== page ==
Indian-born US residents most educated, best off: data

WASHINGTON, February 20, 2009 (AFP) - People born in India are vastly more likely to have a university degree and enjoy higher incomes than other foreign-born US residents, US Census Bureau data shows.
Seventy-four percent of the 1.5 million people who were born in India and now live in the United States have a bachelor's degree or higher, compared with 26 percent of native-born Americans and 27 percent of the foreign-born population as a whole.

US residents born in Egypt and Nigeria are also well above the national average for university degrees, with more than 60 percent from both countries having at least a bachelor's degree, data recently released from the Census Bureau's 2007 American Community Survey shows.
Around 137,000 Egyptian-born and 186,000 Nigerian-born people lived in the United States when the data was compiled.
The median household income for US residents born in India was 92,000 dollars, or nearly double the 46,881-dollar median for foreign-born residents as a whole.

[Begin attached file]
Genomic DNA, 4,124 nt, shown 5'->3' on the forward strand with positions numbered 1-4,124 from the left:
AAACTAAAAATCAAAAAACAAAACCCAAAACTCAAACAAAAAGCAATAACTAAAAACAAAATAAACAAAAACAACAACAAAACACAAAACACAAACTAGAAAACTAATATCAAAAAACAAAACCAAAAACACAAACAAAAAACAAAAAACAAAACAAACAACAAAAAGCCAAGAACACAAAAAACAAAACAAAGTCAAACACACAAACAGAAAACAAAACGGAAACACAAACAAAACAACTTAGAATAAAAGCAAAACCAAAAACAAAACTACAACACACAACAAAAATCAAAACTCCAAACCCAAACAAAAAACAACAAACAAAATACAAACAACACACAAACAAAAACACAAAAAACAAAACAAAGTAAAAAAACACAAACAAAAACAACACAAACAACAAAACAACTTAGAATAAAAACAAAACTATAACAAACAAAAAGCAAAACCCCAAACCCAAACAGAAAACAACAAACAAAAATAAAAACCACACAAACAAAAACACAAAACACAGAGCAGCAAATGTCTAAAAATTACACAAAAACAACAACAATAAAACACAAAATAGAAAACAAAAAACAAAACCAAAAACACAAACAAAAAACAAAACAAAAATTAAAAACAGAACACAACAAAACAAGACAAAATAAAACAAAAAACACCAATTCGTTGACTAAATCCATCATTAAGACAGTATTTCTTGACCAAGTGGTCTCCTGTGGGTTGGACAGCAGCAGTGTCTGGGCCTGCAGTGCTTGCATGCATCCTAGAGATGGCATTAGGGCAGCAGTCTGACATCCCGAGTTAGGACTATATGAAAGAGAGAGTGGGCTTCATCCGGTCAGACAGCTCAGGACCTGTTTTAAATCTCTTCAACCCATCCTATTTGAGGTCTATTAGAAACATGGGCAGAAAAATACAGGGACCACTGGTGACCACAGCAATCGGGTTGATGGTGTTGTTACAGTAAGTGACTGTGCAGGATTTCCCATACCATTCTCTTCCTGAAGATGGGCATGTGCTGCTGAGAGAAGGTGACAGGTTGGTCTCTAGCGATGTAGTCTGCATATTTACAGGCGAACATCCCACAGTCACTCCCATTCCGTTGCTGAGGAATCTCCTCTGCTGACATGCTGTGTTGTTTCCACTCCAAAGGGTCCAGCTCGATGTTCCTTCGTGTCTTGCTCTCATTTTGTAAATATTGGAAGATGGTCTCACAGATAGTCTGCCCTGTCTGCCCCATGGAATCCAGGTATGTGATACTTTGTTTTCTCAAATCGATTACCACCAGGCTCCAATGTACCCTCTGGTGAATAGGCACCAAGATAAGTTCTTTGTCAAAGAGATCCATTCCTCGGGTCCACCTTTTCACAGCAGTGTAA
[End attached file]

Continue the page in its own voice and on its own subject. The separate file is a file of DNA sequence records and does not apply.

US residents born in India also have the highest percentage of people working in management in non-government jobs: 69 percent of Indian-born American residents compared with 36 percent of US natives and 27 percent of all foreign-born people.
People born in the Horn of Africa country of Somalia are among the poorest US residents, with 51 percent living in poverty.
Around a quarter of nearly 102,000 Iraqi-born US residents also live in poverty, compared with 13 percent of the US population as a whole, the data shows.
Most foreign-born US residents hail from Mexico -- nearly 12 million -- with China a distant second at 1.9 million, the Philippines at 1.7 million and then India, at 1.5 million.
The data was compiled from a nationwide sample of around 250,000 addresses per month over the course of 2007 by the US Census Bureau.

Friday, February 20th 2009

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